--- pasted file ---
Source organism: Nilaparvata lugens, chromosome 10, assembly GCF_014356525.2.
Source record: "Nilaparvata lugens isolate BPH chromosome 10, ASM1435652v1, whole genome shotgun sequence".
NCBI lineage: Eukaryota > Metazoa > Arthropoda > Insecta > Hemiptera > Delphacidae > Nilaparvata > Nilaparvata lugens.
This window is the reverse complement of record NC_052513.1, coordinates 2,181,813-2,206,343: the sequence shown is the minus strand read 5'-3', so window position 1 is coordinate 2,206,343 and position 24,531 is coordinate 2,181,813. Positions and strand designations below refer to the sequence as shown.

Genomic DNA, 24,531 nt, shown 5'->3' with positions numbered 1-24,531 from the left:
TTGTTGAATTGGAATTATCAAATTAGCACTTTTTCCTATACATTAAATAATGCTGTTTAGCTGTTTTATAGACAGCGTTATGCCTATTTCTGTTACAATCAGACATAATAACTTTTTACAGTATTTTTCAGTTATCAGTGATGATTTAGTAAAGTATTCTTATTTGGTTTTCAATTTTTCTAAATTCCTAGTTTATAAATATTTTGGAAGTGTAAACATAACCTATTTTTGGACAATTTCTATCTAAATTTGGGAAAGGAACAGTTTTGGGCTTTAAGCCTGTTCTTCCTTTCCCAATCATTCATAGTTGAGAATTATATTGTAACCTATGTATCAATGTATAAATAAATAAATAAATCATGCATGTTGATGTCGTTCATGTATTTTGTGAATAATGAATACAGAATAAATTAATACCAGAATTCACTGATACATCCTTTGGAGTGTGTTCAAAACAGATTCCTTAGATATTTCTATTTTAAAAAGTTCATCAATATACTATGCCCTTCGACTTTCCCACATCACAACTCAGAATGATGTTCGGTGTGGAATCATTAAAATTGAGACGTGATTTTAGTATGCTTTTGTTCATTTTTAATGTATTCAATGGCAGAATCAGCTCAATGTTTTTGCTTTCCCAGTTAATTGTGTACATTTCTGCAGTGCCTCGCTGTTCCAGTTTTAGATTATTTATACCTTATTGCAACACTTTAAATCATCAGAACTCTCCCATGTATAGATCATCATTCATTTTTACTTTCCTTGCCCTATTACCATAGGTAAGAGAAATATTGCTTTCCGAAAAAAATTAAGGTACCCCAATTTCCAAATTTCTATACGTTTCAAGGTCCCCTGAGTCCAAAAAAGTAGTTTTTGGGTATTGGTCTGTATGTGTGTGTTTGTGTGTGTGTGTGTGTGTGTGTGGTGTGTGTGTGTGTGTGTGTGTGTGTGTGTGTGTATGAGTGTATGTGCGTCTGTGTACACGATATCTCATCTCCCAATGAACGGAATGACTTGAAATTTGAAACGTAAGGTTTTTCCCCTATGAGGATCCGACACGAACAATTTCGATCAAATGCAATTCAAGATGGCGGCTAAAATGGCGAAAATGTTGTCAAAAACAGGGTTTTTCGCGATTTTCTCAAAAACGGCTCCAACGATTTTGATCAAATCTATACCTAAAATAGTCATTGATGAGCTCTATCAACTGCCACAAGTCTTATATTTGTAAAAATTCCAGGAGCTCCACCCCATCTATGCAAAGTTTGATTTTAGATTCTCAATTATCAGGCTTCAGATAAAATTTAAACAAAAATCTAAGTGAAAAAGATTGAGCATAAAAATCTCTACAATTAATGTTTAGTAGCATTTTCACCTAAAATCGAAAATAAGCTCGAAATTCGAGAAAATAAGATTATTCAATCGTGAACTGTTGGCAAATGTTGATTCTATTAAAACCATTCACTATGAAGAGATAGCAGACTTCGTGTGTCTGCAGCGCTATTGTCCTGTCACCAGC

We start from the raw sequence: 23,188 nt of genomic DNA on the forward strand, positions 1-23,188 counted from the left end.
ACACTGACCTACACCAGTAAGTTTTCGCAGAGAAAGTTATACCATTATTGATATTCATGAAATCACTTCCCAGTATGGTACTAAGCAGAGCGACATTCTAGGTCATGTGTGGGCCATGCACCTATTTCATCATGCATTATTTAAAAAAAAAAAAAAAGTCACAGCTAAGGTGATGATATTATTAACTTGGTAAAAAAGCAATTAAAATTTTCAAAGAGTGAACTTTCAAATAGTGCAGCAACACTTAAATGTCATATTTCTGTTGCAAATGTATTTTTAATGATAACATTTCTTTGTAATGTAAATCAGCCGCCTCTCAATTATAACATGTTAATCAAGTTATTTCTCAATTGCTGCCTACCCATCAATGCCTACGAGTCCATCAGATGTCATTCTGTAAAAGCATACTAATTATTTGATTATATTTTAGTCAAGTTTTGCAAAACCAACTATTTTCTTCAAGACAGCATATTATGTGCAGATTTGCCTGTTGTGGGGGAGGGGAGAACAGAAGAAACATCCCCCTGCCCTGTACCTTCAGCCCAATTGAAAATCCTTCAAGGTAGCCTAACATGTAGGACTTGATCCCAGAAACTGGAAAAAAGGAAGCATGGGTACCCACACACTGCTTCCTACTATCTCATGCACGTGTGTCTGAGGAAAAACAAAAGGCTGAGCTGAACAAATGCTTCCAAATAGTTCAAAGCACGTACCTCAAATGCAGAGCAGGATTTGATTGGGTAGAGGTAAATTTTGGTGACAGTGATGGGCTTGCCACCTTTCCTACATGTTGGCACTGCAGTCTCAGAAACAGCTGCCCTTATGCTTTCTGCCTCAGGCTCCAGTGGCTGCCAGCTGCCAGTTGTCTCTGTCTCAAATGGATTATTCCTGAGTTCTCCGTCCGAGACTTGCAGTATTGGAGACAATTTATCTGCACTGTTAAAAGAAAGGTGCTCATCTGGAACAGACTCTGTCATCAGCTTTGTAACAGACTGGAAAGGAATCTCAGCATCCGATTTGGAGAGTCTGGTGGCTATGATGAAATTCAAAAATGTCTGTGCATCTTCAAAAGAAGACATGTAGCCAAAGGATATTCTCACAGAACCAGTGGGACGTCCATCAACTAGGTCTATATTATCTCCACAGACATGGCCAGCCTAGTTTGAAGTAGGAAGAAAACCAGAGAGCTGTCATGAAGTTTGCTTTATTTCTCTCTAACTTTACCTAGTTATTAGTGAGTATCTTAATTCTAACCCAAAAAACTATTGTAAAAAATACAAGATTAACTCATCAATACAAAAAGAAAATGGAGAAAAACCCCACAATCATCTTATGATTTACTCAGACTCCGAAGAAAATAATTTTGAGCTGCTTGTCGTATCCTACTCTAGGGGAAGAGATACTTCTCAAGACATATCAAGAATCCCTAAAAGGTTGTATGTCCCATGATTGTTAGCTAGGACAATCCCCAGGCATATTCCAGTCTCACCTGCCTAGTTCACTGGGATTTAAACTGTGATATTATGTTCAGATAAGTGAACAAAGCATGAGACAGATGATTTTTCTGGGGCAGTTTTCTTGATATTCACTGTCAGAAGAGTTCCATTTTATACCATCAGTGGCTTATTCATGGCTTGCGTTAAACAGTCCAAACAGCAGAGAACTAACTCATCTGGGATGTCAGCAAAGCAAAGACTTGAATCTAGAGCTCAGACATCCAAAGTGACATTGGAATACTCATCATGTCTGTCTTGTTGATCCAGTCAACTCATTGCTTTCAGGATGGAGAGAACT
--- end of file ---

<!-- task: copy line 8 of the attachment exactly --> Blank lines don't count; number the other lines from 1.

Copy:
ACACTGACCTACACCAGTAAGTTTTCGCAGAGAAAGTTATACCATTATTGATATTCATGAAATCACTTCCCAGTATGGTACTAAGCAGAGCGACATTCTAGGTCATGTGTGGGCCATGCACCTATTTCATCATGCATTATTTAAAAAAAAAAAAAAAGTCACAGCTAAGGTGATGATATTATTAACTTGGTAAAAAAGCAATTAAAATTTTCAAAGAGTGAACTTTCAAATAGTGCAGCAACACTTAAATGTCATATTTCTGTTGCAAATGTATTTTTAATGATAACATTTCTTTGTAATGTAAATCAGCCGCCTCTCAATTATAACATGTTAATCAAGTTATTTCTCAATTGCTGCCTACCCATCAATGCCTACGAGTCCATCAGATGTCATTCTGTAAAAGCATACTAATTATTTGATTATATTTTAGTCAAGTTTTGCAAAACCAACTATTTTCTTCAAGACAGCATATTATGTGCAGATTTGCCTGTTGTGGGGGAGGGGAGAACAGAAGAAACATCCCCCTGCCCTGTACCTTCAGCCCAATTGAAAATCCTTCAAGGTAGCCTAACATGTAGGACTTGATCCCAGAAACTGGAAAAAAGGAAGCATGGGTACCCACACACTGCTTCCTACTATCTCATGCACGTGTGTCTGAGGAAAAACAAAAGGCTGAGCTGAACAAATGCTTCCAAATAGTTCAAAGCACGTACCTCAAATGCAGAGCAGGATTTGATTGGGTAGAGGTAAATTTTGGTGACAGTGATGGGCTTGCCACCTTTCCTACATGTTGGCACTGCAGTCTCAGAAACAGCTGCCCTTATGCTTTCTGCCTCAGGCTCCAGTGGCTGCCAGCTGCCAGTTGTCTCTGTCTCAAATGGATTATTCCTGAGTTCTCCGTCCGAGACTTGCAGTATTGGAGACAATTTATCTGCACTGTTAAAAGAAAGGTGCTCATCTGGAACAGACTCTGTCATCAGCTTTGTAACAGACTGGAAAGGAATCTCAGCATCCGATTTGGAGAGTCTGGTGGCTATGATGAAATTCAAAAATGTCTGTGCATCTTCAAAAGAAGACATGTAGCCAAAGGATATTCTCACAGAACCAGTGGGACGTCCATCAACTAGGTCTATATTATCTCCACAGACATGGCCAGCCTAGTTTGAAGTAGGAAGAAAACCAGAGAGCTGTCATGAAGTTTGCTTTATTTCTCTCTAACTTTACCTAGTTATTAGTGAGTATCTTAATTCTAACCCAAAAAACTATTGTAAAAAATACAAGATTAACTCATCAATACAAAAAGAAAATGGAGAAAAACCCCACAATCATCTTATGATTTACTCAGACTCCGAAGAAAATAATTTTGAGCTGCTTGTCGTATCCTACTCTAGGGGAAGAGATACTTCTCAAGACATATCAAGAATCCCTAAAAGGTTGTATGTCCCATGATTGTTAGCTAGGACAATCCCCAGGCATATTCCAGTCTCACCTGCCTAGTTCACTGGGATTTAAACTGTGATATTATGTTCAGATAAGTGAACAAAGCATGAGACAGATGATTTTTCTGGGGCAGTTTTCTTGATATTCACTGTCAGAAGAGTTCCATTTTATACCATCAGTGGCTTATTCATGGCTTGCGTTAAACAGTCCAAACAGCAGAGAACTAACTCATCTGGGATGTCAGCAAAGCAAAGACTTGAATCTAGAGCTCAGACATCCAAAGTGACATTGGAATACTCATCATGTCTGTCTTGTTGATCCAGTCAACTCATTGCTTTCAGGATGGAGAGAACT